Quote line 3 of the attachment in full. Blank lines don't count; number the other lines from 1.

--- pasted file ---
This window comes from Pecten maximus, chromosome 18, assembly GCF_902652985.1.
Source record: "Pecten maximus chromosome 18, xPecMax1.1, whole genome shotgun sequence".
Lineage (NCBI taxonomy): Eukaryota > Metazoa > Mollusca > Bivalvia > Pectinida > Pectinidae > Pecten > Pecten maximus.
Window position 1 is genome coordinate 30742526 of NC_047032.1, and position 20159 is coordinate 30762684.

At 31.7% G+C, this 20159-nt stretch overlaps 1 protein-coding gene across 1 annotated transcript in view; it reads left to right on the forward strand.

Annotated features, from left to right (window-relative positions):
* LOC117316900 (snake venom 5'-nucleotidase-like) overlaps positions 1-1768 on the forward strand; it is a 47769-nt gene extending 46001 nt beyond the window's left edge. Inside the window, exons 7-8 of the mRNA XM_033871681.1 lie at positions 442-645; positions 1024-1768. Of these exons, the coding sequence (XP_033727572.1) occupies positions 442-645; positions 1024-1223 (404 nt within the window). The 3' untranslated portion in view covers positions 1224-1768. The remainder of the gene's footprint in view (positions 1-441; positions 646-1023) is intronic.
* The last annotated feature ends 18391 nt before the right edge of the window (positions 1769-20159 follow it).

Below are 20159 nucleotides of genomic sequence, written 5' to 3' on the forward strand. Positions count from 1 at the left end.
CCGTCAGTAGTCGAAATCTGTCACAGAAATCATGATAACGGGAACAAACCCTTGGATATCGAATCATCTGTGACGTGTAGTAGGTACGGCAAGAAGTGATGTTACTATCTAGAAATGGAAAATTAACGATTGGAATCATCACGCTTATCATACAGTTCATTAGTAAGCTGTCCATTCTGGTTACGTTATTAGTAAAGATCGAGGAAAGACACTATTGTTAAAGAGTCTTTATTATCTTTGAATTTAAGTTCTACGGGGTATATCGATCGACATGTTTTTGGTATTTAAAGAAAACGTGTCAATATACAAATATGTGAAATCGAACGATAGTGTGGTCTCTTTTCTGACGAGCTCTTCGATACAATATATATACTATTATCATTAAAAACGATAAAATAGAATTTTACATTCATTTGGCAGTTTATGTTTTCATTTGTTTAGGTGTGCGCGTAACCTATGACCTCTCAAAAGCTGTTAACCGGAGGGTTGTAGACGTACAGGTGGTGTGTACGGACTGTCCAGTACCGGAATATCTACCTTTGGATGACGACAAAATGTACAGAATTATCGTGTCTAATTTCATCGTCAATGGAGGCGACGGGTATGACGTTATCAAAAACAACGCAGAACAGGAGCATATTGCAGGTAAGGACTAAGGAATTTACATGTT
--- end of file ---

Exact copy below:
Lineage (NCBI taxonomy): Eukaryota > Metazoa > Mollusca > Bivalvia > Pectinida > Pectinidae > Pecten > Pecten maximus.